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cultural association lisbon

Around 30 people crowd into a small bar in a quiet neighborhood in Lisbon for a film screening. It’s a Wednesday night, but the place, called Valsa, is full, despite the fact that it’s in a peripheral residential zone.

“Valsa” is the Brazilian translation of “waltz,” the Mittel-European folk dance that arrived to Brazil via Portugal in 1808. Danced in the elite salões of Rio de Janeiro, the term is now back on this side of the Atlantic, thanks to this tiny Brazilian-run association with one of the busiest cultural programs in the city.

cultural association lisbonMarina Oliveira and Mariana Serafim (Nika) founded this one-room bar and venue earlier this year, with the aim of hosting events, talks, classes, performances and screenings almost every night of the week. Whether there are five people or 50, the drinks and tapas are flowing, and the vibe homely. A miniscule corner of Valsa is also dedicated to independent music from the city, selling wares – mainly vinyl records – from Cafetra (who has an artist play here every month), record store Flur and DIY promoters Lovers & Lollypops.

Before opening, the duo was part of a collective that organized cultural events, whether parties, shows or concerts, in São Paulo. They started with a blog, dedicated to fine arts, music and culture in general; at that time they were also in the Brazilian city. When Marina came to Portugal to enroll in a Masters course on urban sustainability in 2016, she left it aside when she found this space, located on a tranquil corner of Penha da França. “We have many Brazilians who come here obviously, but locals too. Our neighbors don’t seem to mind us being here!”

Whether there are five people or 50, the drinks and tapas are flowing, and the vibe homely.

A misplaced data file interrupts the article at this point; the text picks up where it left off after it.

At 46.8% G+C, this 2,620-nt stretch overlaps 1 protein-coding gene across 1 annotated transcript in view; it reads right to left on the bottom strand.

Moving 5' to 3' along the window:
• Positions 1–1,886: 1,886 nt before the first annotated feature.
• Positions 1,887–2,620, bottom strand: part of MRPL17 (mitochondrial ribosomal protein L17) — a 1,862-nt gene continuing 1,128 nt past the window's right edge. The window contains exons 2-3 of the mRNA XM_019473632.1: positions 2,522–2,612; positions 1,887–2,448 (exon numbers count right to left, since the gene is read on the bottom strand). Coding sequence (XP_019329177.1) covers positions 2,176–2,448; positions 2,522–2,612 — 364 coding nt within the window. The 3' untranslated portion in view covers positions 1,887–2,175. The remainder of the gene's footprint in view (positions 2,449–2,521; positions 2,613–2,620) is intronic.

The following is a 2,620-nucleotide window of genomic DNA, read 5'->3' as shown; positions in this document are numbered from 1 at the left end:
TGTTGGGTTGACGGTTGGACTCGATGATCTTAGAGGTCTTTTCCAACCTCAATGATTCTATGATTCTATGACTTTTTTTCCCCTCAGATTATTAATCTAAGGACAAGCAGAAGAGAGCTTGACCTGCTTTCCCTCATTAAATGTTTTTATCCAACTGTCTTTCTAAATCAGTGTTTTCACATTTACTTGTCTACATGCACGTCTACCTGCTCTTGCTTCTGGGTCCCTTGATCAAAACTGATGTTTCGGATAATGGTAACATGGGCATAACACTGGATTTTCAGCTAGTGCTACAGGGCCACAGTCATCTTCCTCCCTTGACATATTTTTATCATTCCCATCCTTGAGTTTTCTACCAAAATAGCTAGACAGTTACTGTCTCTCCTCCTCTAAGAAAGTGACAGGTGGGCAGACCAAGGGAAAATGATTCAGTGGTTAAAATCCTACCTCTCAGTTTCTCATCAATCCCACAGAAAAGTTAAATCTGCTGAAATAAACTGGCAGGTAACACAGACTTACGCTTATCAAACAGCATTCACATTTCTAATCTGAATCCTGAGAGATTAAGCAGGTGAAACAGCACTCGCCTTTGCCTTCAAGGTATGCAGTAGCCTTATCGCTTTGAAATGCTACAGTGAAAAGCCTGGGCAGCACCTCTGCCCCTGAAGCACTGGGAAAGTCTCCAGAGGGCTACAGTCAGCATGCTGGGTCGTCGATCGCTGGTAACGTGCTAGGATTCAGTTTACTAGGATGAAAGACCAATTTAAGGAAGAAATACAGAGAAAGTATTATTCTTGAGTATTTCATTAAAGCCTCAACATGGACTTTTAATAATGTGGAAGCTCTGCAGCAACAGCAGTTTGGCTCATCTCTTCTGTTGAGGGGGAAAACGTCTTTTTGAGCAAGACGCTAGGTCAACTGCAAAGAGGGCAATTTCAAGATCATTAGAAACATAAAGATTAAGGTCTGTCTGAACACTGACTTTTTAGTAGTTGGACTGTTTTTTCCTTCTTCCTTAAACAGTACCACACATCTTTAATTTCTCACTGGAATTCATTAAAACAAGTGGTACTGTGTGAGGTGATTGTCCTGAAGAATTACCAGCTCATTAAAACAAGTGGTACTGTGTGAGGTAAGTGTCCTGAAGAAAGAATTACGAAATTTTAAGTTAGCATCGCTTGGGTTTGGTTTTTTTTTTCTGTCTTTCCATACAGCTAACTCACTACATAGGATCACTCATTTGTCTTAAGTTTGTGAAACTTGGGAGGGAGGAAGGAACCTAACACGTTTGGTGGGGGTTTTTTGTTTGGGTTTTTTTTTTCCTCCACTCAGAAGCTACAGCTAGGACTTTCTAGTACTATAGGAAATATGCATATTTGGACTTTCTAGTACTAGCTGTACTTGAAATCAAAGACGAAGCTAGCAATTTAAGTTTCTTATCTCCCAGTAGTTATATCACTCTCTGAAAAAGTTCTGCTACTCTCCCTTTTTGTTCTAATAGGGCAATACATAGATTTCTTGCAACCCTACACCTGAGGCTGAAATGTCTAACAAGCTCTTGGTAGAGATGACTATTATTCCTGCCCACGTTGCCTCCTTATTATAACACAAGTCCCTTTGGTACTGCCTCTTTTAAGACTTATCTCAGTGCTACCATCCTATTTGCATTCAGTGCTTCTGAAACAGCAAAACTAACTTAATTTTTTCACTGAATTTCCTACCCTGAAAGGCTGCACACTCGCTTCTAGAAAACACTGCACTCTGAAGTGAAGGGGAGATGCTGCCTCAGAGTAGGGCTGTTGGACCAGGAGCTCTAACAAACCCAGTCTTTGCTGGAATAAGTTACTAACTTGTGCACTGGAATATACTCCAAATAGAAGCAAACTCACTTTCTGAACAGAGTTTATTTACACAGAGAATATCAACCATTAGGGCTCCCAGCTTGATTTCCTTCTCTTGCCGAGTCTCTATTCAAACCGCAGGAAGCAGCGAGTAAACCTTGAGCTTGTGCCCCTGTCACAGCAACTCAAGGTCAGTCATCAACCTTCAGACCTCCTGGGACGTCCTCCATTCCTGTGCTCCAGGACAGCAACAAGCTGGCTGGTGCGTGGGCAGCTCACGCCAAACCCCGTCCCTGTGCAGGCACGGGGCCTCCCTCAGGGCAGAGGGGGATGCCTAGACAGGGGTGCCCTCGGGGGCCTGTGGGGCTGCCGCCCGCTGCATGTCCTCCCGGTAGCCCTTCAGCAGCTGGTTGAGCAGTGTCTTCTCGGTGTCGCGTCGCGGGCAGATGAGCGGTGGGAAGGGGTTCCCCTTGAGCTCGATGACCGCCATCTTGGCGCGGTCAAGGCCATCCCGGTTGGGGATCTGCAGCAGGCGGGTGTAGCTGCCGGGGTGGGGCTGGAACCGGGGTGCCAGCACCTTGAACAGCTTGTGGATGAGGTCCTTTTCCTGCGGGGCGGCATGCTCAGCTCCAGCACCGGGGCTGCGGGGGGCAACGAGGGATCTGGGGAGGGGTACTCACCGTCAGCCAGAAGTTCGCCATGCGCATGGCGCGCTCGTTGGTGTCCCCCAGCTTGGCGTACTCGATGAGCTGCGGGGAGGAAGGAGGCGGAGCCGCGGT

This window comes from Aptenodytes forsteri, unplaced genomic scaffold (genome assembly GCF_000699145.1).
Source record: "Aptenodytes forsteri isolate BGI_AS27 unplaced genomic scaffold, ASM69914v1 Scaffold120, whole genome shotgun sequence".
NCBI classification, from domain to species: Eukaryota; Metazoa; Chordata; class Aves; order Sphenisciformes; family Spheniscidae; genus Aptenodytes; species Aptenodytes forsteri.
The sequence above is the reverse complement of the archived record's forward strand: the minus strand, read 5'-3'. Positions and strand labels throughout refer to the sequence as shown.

“We were looking for a place to rent out of the touristic center, but at the same time, not too far from it,” she adds. Penha da França is sandwiched between the more known neighborhoods of Graça and Arroios, and was until last year ignored by any kind of initiative, especially cultural. It is a hilly, elderly residential area with small local groceries, ordinary cafés and humble, mostly empty restaurants, but with access to two stunning viewpoints: Monte Agudo and the Miradouro da Penha de França, located right next to a 16th-century church that was built on a promise from sculptor António Simões, one of the few survivors of the battle of Alcácer Quibir (an early failed attempt by Portugal to conquer Morocco). The church was rebuilt after the 1755 earthquake.

Though its main focus is hosting events, the bar serves up a minimal menu that represents a new generation of Lisbon food producers: bread from Micro Padaria, coffee from Fábrica Coffee Roasters, and draft artisanal beer from Musa brewery. Among the petiscos, there are tostas and local cheese platters served with homemade jams. The wine, chosen with advice from the long-running Lisbon wine bar Os Goliardos, also provides much-needed fuel for thought.

cultural association lisbon

The cultural offerings are certainly a mix. “Today we have a short movie made by Brazilian women; tomorrow there is a concert; we also have an open mic night, where people can read texts, poetry, etc,” Mariana says. And anyone is welcome to propose events.

This formerly bucolic area, which used to attract Lisboetas wishing to walk in the countryside, became in the 20th century a zone of villas operarias – residential complexes for the working class provided by their employers. Currently, Penha da França is undergoing another change, as marked by the appearance of hip spots like Valsa, which could not survive elsewhere in the city because of eye-watering rents. It’s a mixed blessing for those here: it’s almost certain that this neighborhood will be the next target for the city’s real estate expansion. For now, young people here have a place to gather.

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